The Prisoner Complete Set
Over thirty years ago I, like many others, became fascinated by a strange series that started on the CBS network. Originally shown in Canada and England, this series took television in a direction never before taken. The Prisoner, a tale of a resigned spy that is taken to a strange Village in order to tell the many secrets he holds was a bizarre, surrealistic series that held us glued to our TV sets. The unnamed protagonist (assumed by many to be John Drake from the TV series Secret Agent) is known only by Number 6 (Patrick McGoohan). Each week he is challenged by a new person in charge, Number Two. The goal is to subject Number 6 to a series of mind games in order to make him willingly divulge some information. The series holds together on many different levels. It is a typical sixties spy action series, a cryptic tale of a man determined to hold to his individuality and a cautionary tale of what happens when a society becomes too controlling. If you are at all interested in this DVD set then you most likely know all about the series. McGoohan created this series, stars in it , wrote several episodes and directed three episodes. He created a masterpiece here. While at times the surrealism makes for a difficult follow it is also a lot of the fun of watching. Many debates have started of the slightest points of the show. Number 6 outwits, out plays and out lasts his captures. The ultimate survivor!
There are few regulars in this series. Each episode brings a new Number 2 to try his or hers best to get information from Number Six. There is the supervisor of Security who gets to track the prisoners and the ever present butler to Number Two (Angelo Muscat). At times McGoohan seems to overplay his role. He brings a quiet dignity to the role, the security of a man who knows if he can hold to his own personal values he can win in the end. He plays their games confident that he will win, the only way he can approach a hopeless situation is to never give up hope. McGoohan demonstrates his acting skills with little details like a glance or a movement of his body that defines his character. It is really a good thing this series lasted only 17 episodes, it plays out perfectly in that space without becoming wore or dry.
There are several people that directed episodes of the Prisoner. As mentioned above, McGoohan directed three, Free for All, Once Upon a Time and the final episode, Fallout (also called Degree Absolute). One director that is used more than any other is Don Chaffey. He also directed the Ray Harryhausen classic, Jason and the Argonauts and the 1966 version of One Million Years B.C. Although many different people have a hand in direction the show flows in a way few films do.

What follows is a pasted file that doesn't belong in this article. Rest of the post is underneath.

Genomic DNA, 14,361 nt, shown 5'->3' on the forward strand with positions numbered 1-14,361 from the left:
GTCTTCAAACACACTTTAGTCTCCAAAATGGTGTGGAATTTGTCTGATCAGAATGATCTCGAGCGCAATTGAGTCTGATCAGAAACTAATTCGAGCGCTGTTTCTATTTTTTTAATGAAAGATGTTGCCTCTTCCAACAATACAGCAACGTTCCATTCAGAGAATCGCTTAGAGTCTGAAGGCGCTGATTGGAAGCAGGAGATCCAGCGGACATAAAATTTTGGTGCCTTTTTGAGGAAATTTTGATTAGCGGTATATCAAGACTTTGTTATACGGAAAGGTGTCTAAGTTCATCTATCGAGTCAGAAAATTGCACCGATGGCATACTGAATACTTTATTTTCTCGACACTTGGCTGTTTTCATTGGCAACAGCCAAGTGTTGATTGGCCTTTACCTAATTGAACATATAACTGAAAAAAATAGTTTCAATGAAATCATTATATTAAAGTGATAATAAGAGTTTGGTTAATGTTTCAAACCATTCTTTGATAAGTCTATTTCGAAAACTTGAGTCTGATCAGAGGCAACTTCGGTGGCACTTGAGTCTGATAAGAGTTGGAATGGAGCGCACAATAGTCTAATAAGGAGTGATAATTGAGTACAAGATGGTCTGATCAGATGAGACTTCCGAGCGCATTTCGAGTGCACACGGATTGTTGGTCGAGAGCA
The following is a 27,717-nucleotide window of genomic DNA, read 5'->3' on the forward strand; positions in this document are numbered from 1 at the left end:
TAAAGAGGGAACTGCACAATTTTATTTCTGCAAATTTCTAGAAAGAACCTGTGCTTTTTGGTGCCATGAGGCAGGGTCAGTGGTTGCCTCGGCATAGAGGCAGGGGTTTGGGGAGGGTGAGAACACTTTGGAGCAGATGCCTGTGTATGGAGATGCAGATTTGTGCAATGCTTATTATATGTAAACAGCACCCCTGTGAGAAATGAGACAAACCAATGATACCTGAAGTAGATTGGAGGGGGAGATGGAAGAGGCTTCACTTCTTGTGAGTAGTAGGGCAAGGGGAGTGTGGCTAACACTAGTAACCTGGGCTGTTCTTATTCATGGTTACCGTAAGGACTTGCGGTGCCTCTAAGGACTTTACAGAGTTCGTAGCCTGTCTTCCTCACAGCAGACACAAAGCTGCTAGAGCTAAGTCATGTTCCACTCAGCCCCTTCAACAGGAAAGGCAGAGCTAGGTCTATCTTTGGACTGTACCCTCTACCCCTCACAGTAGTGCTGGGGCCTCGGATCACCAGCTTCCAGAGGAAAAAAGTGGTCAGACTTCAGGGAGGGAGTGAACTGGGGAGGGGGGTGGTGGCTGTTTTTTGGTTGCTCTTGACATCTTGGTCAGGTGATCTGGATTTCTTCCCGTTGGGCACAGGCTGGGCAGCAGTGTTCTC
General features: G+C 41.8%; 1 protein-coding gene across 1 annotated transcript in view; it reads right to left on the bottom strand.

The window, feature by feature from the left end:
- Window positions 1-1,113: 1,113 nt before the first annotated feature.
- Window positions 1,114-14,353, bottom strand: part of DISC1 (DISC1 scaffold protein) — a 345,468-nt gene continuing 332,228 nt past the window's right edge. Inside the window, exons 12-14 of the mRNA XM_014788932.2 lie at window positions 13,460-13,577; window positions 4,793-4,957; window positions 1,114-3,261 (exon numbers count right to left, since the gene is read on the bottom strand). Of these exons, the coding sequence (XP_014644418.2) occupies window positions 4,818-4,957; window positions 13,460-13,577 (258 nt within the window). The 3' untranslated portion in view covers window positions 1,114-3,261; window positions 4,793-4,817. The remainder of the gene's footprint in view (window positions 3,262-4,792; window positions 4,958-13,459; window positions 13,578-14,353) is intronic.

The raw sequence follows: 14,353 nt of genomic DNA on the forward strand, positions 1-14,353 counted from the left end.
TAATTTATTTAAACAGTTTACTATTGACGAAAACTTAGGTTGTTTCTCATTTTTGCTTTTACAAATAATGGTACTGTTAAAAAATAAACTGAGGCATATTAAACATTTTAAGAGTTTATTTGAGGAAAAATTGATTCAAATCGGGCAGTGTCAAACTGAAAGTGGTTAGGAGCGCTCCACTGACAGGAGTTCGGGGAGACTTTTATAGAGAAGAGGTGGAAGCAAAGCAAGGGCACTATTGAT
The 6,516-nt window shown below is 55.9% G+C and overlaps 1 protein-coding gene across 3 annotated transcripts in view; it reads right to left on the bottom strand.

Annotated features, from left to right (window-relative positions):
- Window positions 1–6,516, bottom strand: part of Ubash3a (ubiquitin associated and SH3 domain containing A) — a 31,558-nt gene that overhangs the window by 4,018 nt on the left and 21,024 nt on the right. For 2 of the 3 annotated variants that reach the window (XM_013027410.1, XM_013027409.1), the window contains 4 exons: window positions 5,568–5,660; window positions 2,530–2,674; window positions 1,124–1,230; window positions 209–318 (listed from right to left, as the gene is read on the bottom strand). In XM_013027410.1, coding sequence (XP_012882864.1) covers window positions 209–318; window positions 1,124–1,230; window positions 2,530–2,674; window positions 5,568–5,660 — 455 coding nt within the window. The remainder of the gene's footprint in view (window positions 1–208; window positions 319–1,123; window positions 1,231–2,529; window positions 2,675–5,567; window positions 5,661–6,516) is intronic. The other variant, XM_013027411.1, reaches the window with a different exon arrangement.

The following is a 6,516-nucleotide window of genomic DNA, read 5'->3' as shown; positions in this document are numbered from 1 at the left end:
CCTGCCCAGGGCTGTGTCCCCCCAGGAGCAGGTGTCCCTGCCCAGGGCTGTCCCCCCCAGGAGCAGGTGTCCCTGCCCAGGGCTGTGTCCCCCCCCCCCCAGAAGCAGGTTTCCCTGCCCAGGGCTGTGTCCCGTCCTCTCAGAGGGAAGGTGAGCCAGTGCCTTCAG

The set is extremely well done. While many will disdain the mono sound track and full screen video, do let this defer you from owning this classic. There are a few random white spots and defects noticeable but considering the age of the stock and the fact that this was originally from television, the picture is amazingly clear. It also helps that the show was from the BBC. They paid better attention to technical details back then and had a higher resolution, As such, you will see details in this set that even the most ardent fan will have missed on the CBS or ScFi channel presentations. A&E has taken it upon themselves to provide high quality British television classic to us region one viewers. The sound is mono but usually crisp and clear. There are a few spots where the audio is muffled but the overall rating has to be high. Try reprocessing the sound through your AV receiver using simulated surround or live and it will brings some added punch to the audio. There is an extra of an alternate version of the episode Chimes of Big Ben. Here, the audio and video are below standard. The extras are excellent. In fact, since the complete box set is made up of five two disc box sets, there is a nice little extra on almost every other disc. For example, on disc five there is a special interview. Each disc as an interactive map of the Village. There is also a little trivia game on each disc. The last disc has an interactive version of the definitive reference work on this show, The Prisoner Companion. The set is ten discs for the 17 episodes. An excellent buy and most have for current and future fans. Be seeing you .
For those interested in the correct order to watch the episode here is a table for comparison. The order is hotly contested with the die hard fans of the show. There are three basic orders, the Sci-Fi channel (used on the DVDs), A&E order and the British TV order. Check out the back cover of each of the discs, there is a little explanation of the order used and the reason for the decision.